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Dynamic Set-Up Scheduling of Flexible Manufacturing Systems: Design and Stability of Near Optimal General Round Robin Policies

  • Junjie Hu
  • Michael Caramanis
Conference paper
Part of the The IMA Volumes in Mathematics and its Applications book series (IMA, volume 73)

Abstract

Dynamic set-up scheduling is an important issue when a Flexible Manufacturing System (FMS) recovers from a failure or other disruption induced excursion from its economic-lot size steady state cycle. In fact, FMSs usually spend more time recovering from disruptions than being in steady state. We present recent results on the structure of optimal and near optimal policies for dynamic set-up scheduling that minimize backlog costs for a given vector of demands for each of many part types. When different part-types are nonhomogeneous or differ significantly in importance or value, non-Round Robin (general Round Robin) set-up change policies may be needed. Theoretical considerations and numerical solution results are used to deduce structural properties of the optimal policies (not necessarily Round Robin) and design near optimal policies that are tractable for high dimensional systems. The near optimal policies are based on primary and secondary set-up change hyper plane surfaces (thresholds). Primary switching surfaces (PSSs) are of dimension n — 1 (for n part-type systems) and when encountered indicate that the current set-up must be changed. Secondary switching surfaces (SSSs) are of lower dimension and indicate what set-up to change to. Stability issues as well as issues on convergence to a limit cycle are raised and analyzed, and sufficient conditions are obtained. A procedure for designing primary and secondary hyper plane set-up switching surfaces is proposed and implemented.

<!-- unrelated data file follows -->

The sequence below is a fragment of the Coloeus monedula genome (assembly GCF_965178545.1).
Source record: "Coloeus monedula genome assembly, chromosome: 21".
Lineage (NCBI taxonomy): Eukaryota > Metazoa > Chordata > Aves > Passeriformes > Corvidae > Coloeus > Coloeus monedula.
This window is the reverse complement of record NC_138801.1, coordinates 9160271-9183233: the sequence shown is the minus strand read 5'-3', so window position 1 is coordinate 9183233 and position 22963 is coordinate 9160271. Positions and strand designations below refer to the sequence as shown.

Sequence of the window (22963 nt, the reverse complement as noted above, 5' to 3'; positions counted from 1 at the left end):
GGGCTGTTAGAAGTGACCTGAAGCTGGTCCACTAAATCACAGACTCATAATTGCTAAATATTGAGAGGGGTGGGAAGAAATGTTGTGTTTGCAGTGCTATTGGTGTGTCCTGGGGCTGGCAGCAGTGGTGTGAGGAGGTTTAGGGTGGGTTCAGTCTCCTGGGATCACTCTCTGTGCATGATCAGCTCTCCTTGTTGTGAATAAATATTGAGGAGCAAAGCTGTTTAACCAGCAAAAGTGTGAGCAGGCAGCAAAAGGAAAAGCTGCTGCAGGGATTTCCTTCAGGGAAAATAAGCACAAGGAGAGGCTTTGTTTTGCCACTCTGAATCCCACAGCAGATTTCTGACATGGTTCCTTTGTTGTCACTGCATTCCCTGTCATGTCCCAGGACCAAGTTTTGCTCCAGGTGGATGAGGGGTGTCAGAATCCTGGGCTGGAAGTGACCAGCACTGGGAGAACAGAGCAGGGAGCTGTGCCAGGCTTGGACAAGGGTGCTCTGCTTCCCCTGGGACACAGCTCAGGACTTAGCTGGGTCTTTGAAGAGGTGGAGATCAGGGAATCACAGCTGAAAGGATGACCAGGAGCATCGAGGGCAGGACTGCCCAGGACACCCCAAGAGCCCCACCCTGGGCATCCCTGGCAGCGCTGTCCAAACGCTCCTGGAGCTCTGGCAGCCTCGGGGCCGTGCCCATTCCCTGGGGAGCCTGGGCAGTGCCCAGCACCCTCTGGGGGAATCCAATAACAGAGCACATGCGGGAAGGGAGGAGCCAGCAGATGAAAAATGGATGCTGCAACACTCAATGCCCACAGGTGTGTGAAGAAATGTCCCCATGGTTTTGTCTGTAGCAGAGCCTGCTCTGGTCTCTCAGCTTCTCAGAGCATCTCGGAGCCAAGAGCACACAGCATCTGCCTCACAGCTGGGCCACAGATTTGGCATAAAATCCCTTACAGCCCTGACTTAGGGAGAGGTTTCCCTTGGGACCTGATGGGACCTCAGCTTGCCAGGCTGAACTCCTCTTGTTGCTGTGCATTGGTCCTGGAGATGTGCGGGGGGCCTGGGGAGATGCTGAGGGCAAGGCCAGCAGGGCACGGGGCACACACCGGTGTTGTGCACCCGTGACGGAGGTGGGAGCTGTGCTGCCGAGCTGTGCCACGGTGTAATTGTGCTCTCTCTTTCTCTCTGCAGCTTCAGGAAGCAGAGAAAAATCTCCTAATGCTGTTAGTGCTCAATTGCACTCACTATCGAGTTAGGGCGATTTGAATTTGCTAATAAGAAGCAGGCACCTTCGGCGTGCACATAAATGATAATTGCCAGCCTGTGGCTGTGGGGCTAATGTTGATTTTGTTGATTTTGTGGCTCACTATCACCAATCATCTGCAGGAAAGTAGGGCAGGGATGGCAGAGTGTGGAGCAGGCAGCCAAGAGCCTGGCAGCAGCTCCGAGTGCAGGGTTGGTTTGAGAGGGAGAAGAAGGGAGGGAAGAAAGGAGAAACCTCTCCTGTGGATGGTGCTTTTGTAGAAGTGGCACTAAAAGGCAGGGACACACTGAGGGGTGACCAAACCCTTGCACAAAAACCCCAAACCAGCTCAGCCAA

Key words

Discrete Event Systems Hybrid Systems Flexible Manufacturing Systems Scheduling Optimal Policies Set-ups 

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Copyright information

© Springer-Verlag New York, Inc. 1995

Authors and Affiliations

  • Junjie Hu
    • 1
  • Michael Caramanis
    • 1
  1. 1.Department of Manufacturing EngineeringBoston UniversityUSA

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